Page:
Point: At the root of a legendary personality is gratitude. It is an extreme gratitude that deflects gratitude. It is a gratitude that looks for ways to give rather than receive, to serve rather than be served, and to give all one has in total commitment just because of the privilege of having and enjoying hard work.
The power of gratitude begins where our sense of entitlement ends. This is the stuff of legends.
When I met Lester Rosen, he humbly accepted the assistance of someone who knew next to nothing and had minimal experience. He was gracious towards me, and he expressed sincere gratitude for any little thing I did.
The same thing can be said of Bobby Brown, Juan Calles, John Tickle, Mitch Ostrove, and Jack Dewald. These men are legends because of their accomplishments in our industry, but they are also legends because they bear the imprint of greatness as exemplified by their gratitude. They always have the c’est moi attitude and response to people and circumstances.
If you aspire to become legendary, hope to achieve greatness, and want to accomplish your dreams, consider these various ways of expressing c’est moi:
- Keep a gratitude journal, and daily record three things you are grateful for.
- Practice the art of seeking reasons to be thankful for other people.
- Make gratitude a priority in your interactions.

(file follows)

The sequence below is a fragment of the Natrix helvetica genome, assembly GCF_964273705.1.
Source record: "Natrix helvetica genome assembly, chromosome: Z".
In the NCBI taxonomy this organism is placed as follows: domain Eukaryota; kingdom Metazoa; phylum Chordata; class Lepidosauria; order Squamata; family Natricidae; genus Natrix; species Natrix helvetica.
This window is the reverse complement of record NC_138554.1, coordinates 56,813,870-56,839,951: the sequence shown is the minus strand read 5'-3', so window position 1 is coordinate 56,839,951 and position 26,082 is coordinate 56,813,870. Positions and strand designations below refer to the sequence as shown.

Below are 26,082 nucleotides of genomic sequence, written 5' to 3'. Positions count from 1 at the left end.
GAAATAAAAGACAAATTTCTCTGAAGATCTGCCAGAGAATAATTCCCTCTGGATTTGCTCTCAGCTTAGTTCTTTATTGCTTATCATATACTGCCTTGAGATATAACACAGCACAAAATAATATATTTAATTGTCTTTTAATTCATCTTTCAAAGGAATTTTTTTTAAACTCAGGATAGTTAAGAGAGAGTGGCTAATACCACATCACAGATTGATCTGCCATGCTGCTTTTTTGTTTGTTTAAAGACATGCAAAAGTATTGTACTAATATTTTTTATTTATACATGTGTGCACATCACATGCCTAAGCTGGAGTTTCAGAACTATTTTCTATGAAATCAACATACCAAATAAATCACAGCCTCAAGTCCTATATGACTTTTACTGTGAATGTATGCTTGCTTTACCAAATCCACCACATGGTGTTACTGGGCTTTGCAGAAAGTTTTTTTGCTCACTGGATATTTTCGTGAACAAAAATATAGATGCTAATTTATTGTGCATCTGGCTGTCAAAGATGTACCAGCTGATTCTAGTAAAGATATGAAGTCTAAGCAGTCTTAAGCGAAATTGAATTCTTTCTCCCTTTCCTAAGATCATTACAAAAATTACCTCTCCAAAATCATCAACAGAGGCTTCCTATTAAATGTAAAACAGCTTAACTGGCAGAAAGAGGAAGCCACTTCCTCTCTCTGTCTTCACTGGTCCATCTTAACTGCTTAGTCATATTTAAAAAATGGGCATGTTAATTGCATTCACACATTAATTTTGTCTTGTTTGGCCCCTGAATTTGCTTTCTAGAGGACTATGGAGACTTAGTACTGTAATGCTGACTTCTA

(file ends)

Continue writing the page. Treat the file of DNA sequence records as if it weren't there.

- Thank your clients for every conversation, referral, or new product they purchase.
- Each day, respond with “No, seriously, thank you” to the gratitude expressed by at least one person.
- Appreciate where you are now, and remember how far you have come.
- Focus on the people in your life, rather than the tasks or material blessings.
Gratitude requires action, and a conscious effort to be grateful is a skill you must acquire. Legends make gratitude seem effortless because they formed the habit in their daily routines.
There is a positive relationship between gratitude and a sense of social or community responsibility. When you see your gratitude extend beyond your life so that you want good things to pour over into other people’s lives, you are on your way to greatness!
In a letter written to the early church in Thessalonica, the Apostle Paul wrote, “Give thanks in everything.”10
British neurologist, naturalist, historian of science, and writer, Oliver Sacks, achieved legendary status. As he approached his death in 2015, he published his last book entitled Gratitude.11 Here is the secret to his greatness:
“I cannot pretend I am without fear. But my predominant feeling is one of gratitude. I have loved and been loved; I have been given much and I have given something in return; I have read and traveled and thought and written. I have had an intercourse with the world, the special intercourse of writers and readers.
Above all, I have been a sentient being, a thinking animal, on this beautiful planet, and that in itself has been an enormous privilege and adventure.”
To you, Lester, and to all the legends in our industry who received the Humanitarian and Achievement award in your honor, and to all the legendary people in the life insurance industry who refused to let the dream of greatness die, I say, c’est moi!
- Early Indiana Trails and Surveys (Indiana Historical Society Publications, V. 6, No. 3.) Paperback – December 2, 2015, by George R. Wilson.
- “You Have To Talk Life Before You Can Talk Life Insurance,” by Lester A. Rosen, CLU, Life Insurance Marketing and Research Association, Hartford, CT, 1991.
- “Ten Sales Concepts to Relish, Remember, and Repeat,” Jack Dewald, CLU, RHU, 2012, ISBN: 1466412208.